On the surface, Moriarty Shitebag Casablanca is your standard hipster. He surrounds himself with the typically offbeat talismans one finds in San Francisco’s trendy Mission District: Batman pillows, scientific posters detailing the human anatomy, a carefully arranged pile of mystical rocks. He’s delved into many forms of art, including dance and performance, while stalwartly refusing to make money off any of them. He also has yet to pay rent.

In fact, Moriarty, or “Mo,” as he is called, has been couchsurfing (on the same couch) for the past year. His average day involves lolling around the apartment (usually in various boxes or baskets), playing with baubles, and pooping in a miniature sandbox complete with scent crystals that are designed specifically for him to defecate on. He can balance on the windowsill, jump very high, and even occasionally fetch — if the tossed object is beautiful enough to strike his fancy.

Hate him yet?

When I arrive for our interview, he greets me by throwing himself across the hardwood like a runner sliding headfirst into home. At first I think it’s some kind of conceptual choreography, but then he starts chasing my feet as if they were two unwanted visitors — by which point I can only conclude that he has taken drugs.

Indeed, it turns out that Mo recreationally dabbles in catnip, and has been known to partake of it in such large quantities, or “piles,” that he is able to literally roll in the contraband while using. Much like James Franco, his lanky frame and pale face can appear either sexy or strung out, depending on the light.

“So,” I say, “What bands do you like?” No music is playing, but a banjo is conspicuously laid out on one of the armchairs. Mo stares at me intensely, his eyes the color of lobster guts, and curls his tail into the shape of a question mark.

He then leaps easily onto a nearby breakfast table, where he stretches out between a Smith-Corona typewriter and a retrofitted globe. A breeze sweeps through the screened window, animating his splayed hair so that it resembles the restless legs of a centipede.

I search for something — anything — to fill the silence.

That’s when I remember the blue crate of Fiona Apple records resting near my foot. I ask if he likes Fiona Apple. He flashes me a look that says, “If I were 300 pounds heavier, I would eat you.”


Life hasn’t always been banjos and baskets for Moriarty Shitebag. Last year, he was found among a stray litter, and promptly delivered to a kill shelter in San Francisco. Although his scraggly hair and skinny frame now lend themselves to an unorthodox chicness, these same attributes once made Mo the least adoptable of his brothers and sisters.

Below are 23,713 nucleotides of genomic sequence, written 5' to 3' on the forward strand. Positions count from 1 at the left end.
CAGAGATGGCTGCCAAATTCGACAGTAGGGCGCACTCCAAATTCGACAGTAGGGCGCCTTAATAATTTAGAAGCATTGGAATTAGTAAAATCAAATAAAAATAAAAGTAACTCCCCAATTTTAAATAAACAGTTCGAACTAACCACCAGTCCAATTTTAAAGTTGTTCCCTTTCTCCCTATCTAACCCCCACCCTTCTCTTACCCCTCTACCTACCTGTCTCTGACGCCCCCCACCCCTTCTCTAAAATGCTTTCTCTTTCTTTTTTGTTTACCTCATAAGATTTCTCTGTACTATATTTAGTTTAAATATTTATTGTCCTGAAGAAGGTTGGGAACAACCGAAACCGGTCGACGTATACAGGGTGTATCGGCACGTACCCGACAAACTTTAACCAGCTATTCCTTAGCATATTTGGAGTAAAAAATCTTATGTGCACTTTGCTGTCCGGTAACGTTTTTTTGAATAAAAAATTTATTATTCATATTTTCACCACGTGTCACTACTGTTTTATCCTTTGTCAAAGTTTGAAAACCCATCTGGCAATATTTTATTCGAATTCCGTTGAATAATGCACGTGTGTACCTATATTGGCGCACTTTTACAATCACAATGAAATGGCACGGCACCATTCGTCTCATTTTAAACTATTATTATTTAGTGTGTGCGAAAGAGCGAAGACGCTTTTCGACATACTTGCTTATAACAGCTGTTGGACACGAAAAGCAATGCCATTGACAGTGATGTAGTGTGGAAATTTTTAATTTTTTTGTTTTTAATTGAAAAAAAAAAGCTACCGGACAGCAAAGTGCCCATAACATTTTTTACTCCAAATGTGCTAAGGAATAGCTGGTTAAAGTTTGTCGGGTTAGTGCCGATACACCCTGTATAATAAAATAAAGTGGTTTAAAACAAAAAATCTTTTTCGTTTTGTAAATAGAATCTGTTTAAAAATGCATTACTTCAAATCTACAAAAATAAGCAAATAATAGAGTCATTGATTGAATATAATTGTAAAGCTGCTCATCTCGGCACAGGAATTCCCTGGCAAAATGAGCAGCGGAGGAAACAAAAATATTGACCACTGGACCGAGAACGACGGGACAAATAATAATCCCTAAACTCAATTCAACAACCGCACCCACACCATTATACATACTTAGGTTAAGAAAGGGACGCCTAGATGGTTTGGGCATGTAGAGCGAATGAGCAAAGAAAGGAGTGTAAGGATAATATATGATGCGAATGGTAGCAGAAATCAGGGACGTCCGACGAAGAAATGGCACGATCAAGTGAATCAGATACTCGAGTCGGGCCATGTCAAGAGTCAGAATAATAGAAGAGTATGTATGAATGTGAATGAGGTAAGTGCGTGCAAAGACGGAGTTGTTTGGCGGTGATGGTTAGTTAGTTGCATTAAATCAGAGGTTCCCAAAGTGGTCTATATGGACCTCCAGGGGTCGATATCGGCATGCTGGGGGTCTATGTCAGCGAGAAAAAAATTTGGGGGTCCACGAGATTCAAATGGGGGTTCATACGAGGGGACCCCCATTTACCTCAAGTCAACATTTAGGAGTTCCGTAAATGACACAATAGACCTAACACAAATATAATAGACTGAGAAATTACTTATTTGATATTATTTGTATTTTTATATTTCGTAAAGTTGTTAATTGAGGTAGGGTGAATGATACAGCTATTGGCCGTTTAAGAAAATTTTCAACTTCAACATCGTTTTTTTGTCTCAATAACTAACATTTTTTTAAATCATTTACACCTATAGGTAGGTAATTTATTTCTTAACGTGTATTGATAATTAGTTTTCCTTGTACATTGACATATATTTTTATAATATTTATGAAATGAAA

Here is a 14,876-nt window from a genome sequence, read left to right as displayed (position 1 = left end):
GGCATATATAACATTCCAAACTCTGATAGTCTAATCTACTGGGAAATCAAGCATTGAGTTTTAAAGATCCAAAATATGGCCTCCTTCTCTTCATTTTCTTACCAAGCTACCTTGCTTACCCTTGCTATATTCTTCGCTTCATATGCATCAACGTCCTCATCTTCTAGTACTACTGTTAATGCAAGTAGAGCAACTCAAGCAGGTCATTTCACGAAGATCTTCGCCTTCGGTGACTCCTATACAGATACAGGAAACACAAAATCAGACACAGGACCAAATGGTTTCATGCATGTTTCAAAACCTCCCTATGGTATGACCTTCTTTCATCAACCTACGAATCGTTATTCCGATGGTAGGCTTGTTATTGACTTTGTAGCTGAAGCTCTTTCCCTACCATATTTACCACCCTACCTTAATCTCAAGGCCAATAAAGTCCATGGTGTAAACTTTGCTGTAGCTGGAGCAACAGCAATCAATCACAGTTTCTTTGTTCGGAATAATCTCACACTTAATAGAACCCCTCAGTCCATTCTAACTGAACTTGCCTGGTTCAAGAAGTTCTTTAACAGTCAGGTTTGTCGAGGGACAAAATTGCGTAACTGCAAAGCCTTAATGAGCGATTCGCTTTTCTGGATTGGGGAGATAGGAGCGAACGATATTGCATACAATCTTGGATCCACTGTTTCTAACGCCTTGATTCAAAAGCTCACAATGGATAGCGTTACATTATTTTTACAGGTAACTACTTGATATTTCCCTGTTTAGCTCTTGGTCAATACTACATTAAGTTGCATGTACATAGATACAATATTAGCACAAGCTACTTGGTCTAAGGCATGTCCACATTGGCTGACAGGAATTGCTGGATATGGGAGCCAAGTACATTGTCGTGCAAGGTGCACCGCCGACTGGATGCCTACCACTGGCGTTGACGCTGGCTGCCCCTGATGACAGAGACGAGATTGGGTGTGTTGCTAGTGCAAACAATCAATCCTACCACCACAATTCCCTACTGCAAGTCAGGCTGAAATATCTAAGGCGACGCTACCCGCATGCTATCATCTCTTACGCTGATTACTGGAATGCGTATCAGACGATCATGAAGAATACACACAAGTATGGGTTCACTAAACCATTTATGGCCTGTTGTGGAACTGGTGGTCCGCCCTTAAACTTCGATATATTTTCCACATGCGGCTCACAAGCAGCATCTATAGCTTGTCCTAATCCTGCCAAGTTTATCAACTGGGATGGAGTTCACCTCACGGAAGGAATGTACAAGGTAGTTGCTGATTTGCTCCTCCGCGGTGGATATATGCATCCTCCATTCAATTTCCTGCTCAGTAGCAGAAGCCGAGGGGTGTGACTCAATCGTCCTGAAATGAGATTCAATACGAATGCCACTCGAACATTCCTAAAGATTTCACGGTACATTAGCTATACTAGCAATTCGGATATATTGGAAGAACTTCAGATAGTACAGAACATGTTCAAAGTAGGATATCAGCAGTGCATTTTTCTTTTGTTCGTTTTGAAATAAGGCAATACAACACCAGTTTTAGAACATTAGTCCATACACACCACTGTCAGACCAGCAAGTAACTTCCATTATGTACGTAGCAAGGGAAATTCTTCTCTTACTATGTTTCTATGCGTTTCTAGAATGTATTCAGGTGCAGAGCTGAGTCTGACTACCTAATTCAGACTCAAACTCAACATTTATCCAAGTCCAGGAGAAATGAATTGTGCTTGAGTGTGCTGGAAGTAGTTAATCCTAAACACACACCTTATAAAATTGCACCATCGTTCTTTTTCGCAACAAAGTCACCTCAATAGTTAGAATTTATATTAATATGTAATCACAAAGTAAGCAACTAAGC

Enter Ceri and Sarah, married Irish expats. Ceri is a Facebook employee who works long hours; Sarah is a writer who works from home. New to the Bay Area, they longed for something, or someone, to fill the space in their otherwise bare apartment.

“So we went to this shelter, and we saw Moriarty,” Sarah explains, shrugging over her Irish breakfast tea. “There was something about him from the very beginning — something vaguely evil. But we like complexity.” She grins. “We offered him our couch indefinitely. I suppose we got roped into a rather unhealthy relationship right then and there.”

Indeed, Moriarty has never expressed appreciation for being rescued, nor is he satisfied with residing on the couch. Instead, he’ll sneak into the couple’s room throughout the night, pouncing on them while they try to sleep, and often leaving scratches that raise eyebrows at Ceri’s office.

“Sometimes I wish he would simply tell us what he wants,” Sarah laments. “You know, instead of head butting us at 4 a.m.”

The rings under her eyes are visible, and when I point them out to Mo, he seems apologetic, pouncing purringly into her lap. “He likes to be held like a baby,” she explains.

But sporadic displays of affection aside, if Mo is such a difficult roommate — needy, untidy, unpredictable, not to mention abusive — why not kick him out?

“Because we love him,” Ceri says firmly.

“He placates our homesickness,” Sarah adds. “You switch countries and there’s this heartache. He eases the Big Loneliness.” She looks down at Mo, who’s now jerking slightly in her arms. “What do you see, Shitebag?” His eyes dart back and forth — glimpsing what?

Perhaps he is watching the Big Loneliness itself, closing in on the couple like a storm perceptible only to him.


“Grrr,” Mo says, attacking my feet. Then he climbs inelegantly into my handbag.

I can’t help but be touched by the gesture; Mo’s attempt to insinuate himself among my wallet, keys, and tampons is one of the only indicators that he has truly noticed my presence. Perhaps he does not want me to go.

I nod graciously, tipping him out of my purse, and look toward the exit, noting the Disney princess dolls lined up on the entry table. Wood-carved letters — F, U, C, and K — hang by strings from the arched doorway.

“Well,” I say, flashing Mo one last knowing smile. I want him to understand that I appreciate his struggle to stow away in my bag: Not many men have tried so desperately to halt my exit; not many careless men have cared.

But when I finally rise to leave, Moriarty leaps from the back of the armchair, and wordlessly knocks the dangling F to the floor, as if to say he does not give a flying fuck.